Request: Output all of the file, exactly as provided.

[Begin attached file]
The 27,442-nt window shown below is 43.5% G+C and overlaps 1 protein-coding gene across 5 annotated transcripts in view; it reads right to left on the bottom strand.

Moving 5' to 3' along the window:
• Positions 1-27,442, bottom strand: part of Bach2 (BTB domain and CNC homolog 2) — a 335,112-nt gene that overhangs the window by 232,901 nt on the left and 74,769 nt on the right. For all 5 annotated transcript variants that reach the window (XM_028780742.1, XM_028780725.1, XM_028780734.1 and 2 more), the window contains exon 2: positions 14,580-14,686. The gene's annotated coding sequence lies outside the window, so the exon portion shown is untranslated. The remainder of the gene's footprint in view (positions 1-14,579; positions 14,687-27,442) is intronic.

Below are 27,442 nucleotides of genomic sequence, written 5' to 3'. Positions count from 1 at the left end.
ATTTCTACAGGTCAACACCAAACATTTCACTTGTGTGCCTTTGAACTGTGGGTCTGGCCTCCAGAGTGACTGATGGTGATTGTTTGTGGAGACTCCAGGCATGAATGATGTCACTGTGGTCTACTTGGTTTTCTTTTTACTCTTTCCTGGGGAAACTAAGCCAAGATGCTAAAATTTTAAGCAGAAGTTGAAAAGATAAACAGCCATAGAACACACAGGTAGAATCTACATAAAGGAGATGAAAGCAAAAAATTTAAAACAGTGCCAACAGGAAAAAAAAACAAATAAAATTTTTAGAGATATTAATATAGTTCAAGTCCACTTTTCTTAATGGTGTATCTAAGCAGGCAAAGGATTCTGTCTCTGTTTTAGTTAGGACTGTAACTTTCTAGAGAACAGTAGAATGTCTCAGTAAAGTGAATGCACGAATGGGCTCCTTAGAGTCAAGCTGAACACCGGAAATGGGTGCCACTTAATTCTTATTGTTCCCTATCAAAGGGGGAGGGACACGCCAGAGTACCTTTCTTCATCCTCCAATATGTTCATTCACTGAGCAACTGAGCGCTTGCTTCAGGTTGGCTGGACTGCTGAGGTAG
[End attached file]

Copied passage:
The 27,442-nt window shown below is 43.5% G+C and overlaps 1 protein-coding gene across 5 annotated transcripts in view; it reads right to left on the bottom strand.

Moving 5' to 3' along the window:
• Positions 1-27,442, bottom strand: part of Bach2 (BTB domain and CNC homolog 2) — a 335,112-nt gene that overhangs the window by 232,901 nt on the left and 74,769 nt on the right. For all 5 annotated transcript variants that reach the window (XM_028780742.1, XM_028780725.1, XM_028780734.1 and 2 more), the window contains exon 2: positions 14,580-14,686. The gene's annotated coding sequence lies outside the window, so the exon portion shown is untranslated. The remainder of the gene's footprint in view (positions 1-14,579; positions 14,687-27,442) is intronic.

Below are 27,442 nucleotides of genomic sequence, written 5' to 3'. Positions count from 1 at the left end.
ATTTCTACAGGTCAACACCAAACATTTCACTTGTGTGCCTTTGAACTGTGGGTCTGGCCTCCAGAGTGACTGATGGTGATTGTTTGTGGAGACTCCAGGCATGAATGATGTCACTGTGGTCTACTTGGTTTTCTTTTTACTCTTTCCTGGGGAAACTAAGCCAAGATGCTAAAATTTTAAGCAGAAGTTGAAAAGATAAACAGCCATAGAACACACAGGTAGAATCTACATAAAGGAGATGAAAGCAAAAAATTTAAAACAGTGCCAACAGGAAAAAAAAACAAATAAAATTTTTAGAGATATTAATATAGTTCAAGTCCACTTTTCTTAATGGTGTATCTAAGCAGGCAAAGGATTCTGTCTCTGTTTTAGTTAGGACTGTAACTTTCTAGAGAACAGTAGAATGTCTCAGTAAAGTGAATGCACGAATGGGCTCCTTAGAGTCAAGCTGAACACCGGAAATGGGTGCCACTTAATTCTTATTGTTCCCTATCAAAGGGGGAGGGACACGCCAGAGTACCTTTCTTCATCCTCCAATATGTTCATTCACTGAGCAACTGAGCGCTTGCTTCAGGTTGGCTGGACTGCTGAGGTAG